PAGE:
A dagger from Stepnoye VII cemetery as an indicator of intercultural contacts in metalworking in the Bronze Age of the Southern Trans-Urals

Kupriyanova E.V., Taskaev S.V. (Chelyabinsk, Russian Federation)


                  page 17–27


The aim of the article is to describe the results of multidisciplinary analyses of a unique bronze  dragger from the bicultural cemetery of Stepnoye VII in the Southern Trans-Urals. This item was found in an Alacul’ burial which was attached to a Petrovka burial complex. There were graves of two sub-adult individuals in richly ornamented costumes with a pair of horses sacrifice and expensive grave goods in the burial. The burial built in the Petrovka burial complex demonstrates the Alacul’ population’s desire to show their belonging to the Petrovka cultural tradition. The dagger is a bronze weapon with a cut pseudo-molded-on metal handle. The suffice optical microscopy has allowed to determine the dagger production technology — lost loam mold process without further perfection. Second use traces of the object are practically absent. The dagger was made by a high-level professional especially for a certain sacrificial ritual. The material elemental analysis was identified by Energy-dispersive X-ray spectroscopy (EDXS) method, also roentgenostructural analysis and X-ray phase analysis were used. The dagger was made out of medium tin bronze alloy. Stannery (tin metal) concentration in the alloy amounts to 7,9–10 %, copper amounts to 88,6–90,9 %. Other elements admixtures are negligible — 1 % and less. The dagger metal chemistry is similar to a set of tools from the graves of the Petrovka cemetery of Stepnoye VII, some of them are analogues with the goods from the Seima-Turbino (circle of) burial sites, according to their typology. Two items are close analogues of the dagger according to its look: the daggers from the Gladunino hoard (Kurgan oblast) and from Shaitanskoye Ozero II site (Sverdlovsk oblast). However, a comparison of the look and production technology of the Stepnoye IV dagger with its close analogues shows higher professionalism it was made with. Obviously, there was a vast contact zone which connected different metallurgical production centres during the Bronze Age. The Stepnoye region belongs to the boarder-zone of the forest-steppe world and the steppe inhabitants, and it had been a contact zone among tribes with different economic systems at all times. The people who lived in the boundary zone (Petrovka tribes that built the sites at Stepnoye village, in particular), were the mediators of an exchange in metalwork technology between the southern and northern areas and, probably, they mediated tin alloys supply from the Northen Ural mines. From all appearances, the dagger from the complex 8 of the cemetery of Stepnoye VII was made by the local masters. The model embodied in this dagger having wide parallels does not speak for import of items, rather for import of ideas and images, common environment and relations between northern circumference metal-makers from Petrovka-Sintashta world and Seima-Turbino transcultural phenomenon representatives.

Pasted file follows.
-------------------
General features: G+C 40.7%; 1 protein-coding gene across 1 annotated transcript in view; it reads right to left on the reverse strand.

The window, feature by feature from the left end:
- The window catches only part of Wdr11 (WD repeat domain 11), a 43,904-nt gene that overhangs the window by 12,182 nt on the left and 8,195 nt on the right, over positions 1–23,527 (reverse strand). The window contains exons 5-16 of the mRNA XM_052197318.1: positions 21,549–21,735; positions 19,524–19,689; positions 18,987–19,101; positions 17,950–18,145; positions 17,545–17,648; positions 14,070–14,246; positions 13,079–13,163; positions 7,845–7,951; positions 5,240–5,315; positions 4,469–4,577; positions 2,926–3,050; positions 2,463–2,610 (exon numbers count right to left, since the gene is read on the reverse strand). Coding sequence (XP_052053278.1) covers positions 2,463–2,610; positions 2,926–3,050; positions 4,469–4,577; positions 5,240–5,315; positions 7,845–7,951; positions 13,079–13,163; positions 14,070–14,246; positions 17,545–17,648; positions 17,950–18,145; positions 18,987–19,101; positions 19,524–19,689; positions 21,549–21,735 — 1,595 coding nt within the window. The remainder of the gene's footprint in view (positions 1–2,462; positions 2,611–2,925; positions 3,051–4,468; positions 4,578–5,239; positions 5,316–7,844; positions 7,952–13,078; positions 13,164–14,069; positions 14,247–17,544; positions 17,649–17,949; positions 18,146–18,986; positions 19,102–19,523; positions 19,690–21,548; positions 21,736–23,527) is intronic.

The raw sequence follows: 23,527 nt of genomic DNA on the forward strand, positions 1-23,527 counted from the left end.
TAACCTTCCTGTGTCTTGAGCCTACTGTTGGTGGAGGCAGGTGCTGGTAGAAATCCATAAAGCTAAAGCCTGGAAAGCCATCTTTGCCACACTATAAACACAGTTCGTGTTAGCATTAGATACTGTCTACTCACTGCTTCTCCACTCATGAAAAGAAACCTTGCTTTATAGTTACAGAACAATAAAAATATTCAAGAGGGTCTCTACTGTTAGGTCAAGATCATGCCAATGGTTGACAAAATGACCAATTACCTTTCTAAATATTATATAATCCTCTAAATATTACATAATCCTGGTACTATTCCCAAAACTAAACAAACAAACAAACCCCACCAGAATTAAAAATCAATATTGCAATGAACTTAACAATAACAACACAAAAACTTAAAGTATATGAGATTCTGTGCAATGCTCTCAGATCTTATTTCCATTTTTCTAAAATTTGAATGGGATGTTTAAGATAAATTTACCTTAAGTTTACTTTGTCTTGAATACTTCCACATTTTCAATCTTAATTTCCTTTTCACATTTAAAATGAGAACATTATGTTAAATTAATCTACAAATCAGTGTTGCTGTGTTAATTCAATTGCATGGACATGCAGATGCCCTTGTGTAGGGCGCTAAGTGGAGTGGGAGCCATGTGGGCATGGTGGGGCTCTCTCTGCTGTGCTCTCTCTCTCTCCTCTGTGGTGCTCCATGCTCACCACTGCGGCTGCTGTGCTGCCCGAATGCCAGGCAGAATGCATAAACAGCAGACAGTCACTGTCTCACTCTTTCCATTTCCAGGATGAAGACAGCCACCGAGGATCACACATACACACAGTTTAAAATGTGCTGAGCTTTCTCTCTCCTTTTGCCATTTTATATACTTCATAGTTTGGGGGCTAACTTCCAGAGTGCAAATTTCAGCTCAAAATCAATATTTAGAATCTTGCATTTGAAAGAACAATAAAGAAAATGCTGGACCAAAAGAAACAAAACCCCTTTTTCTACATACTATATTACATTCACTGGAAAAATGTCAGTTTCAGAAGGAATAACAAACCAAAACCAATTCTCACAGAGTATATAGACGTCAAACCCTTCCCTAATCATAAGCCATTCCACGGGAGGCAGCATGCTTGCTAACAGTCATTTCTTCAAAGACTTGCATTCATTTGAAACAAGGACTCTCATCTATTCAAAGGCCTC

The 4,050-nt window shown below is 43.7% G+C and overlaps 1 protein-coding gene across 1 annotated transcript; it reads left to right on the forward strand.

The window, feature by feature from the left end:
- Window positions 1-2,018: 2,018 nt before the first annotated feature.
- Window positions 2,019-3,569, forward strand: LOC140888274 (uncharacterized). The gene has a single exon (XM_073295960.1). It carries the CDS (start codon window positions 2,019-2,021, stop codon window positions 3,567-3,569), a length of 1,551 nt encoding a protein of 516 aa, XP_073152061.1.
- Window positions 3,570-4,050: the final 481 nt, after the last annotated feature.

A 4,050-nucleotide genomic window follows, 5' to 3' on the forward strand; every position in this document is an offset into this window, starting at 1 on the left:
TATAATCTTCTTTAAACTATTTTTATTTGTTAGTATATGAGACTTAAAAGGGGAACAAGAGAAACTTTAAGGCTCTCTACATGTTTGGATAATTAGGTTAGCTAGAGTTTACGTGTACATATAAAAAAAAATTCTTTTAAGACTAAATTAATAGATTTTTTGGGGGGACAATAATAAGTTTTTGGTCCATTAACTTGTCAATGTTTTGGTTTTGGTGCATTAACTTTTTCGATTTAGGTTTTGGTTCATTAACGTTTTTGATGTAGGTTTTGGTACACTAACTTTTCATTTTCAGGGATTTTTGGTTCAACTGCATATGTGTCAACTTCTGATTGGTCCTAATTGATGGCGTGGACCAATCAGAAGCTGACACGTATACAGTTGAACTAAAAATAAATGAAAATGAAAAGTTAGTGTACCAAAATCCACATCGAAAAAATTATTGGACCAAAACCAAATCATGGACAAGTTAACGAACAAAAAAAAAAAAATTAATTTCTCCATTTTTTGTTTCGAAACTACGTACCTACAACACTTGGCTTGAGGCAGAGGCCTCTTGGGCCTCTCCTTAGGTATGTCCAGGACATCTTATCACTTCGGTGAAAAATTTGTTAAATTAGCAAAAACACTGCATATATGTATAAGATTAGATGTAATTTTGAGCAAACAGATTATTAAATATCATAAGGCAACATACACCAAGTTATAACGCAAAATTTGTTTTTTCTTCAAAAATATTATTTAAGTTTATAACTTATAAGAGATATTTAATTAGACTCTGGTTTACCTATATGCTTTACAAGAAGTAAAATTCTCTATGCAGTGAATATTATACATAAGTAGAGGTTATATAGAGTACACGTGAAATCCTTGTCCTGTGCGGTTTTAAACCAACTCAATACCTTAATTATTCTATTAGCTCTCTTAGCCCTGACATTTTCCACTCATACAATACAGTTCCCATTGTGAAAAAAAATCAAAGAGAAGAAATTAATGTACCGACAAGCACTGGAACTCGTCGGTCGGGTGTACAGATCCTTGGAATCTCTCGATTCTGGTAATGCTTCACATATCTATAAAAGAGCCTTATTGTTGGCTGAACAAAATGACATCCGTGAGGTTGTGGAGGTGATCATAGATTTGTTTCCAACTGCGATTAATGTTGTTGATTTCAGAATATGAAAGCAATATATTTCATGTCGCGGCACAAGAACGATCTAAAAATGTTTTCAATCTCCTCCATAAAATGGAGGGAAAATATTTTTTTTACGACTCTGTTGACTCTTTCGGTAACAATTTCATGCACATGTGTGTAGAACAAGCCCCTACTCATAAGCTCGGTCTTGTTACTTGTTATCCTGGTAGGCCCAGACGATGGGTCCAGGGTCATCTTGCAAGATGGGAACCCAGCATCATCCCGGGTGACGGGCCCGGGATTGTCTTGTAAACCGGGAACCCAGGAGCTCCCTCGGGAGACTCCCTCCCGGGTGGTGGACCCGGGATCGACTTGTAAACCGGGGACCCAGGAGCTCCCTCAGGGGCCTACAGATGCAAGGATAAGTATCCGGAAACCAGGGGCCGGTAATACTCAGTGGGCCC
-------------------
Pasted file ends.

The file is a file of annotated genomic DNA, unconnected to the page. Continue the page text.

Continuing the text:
Key words: Bronze Age, Southern Trans-Urals, metallurgy, dirk, Petrovka culture, Alakul’ culture.


DOI: 10.20874/2071-0437-2018-41-2-017-027




E.V. Kupriyanova

Chelyabinsk State University, Br. Kashyrinykh st., 129, Chelyabinsk, 454001, Russian Federation



S.V. Taskaev

Chelyabinsk State University, Br. Kashyrinykh st., 129, Chelyabinsk, 454001, Russian Federation

NRU South Ural State University, prosp. Lenina, 76, Chelyabinsk, 454080, Russian Federation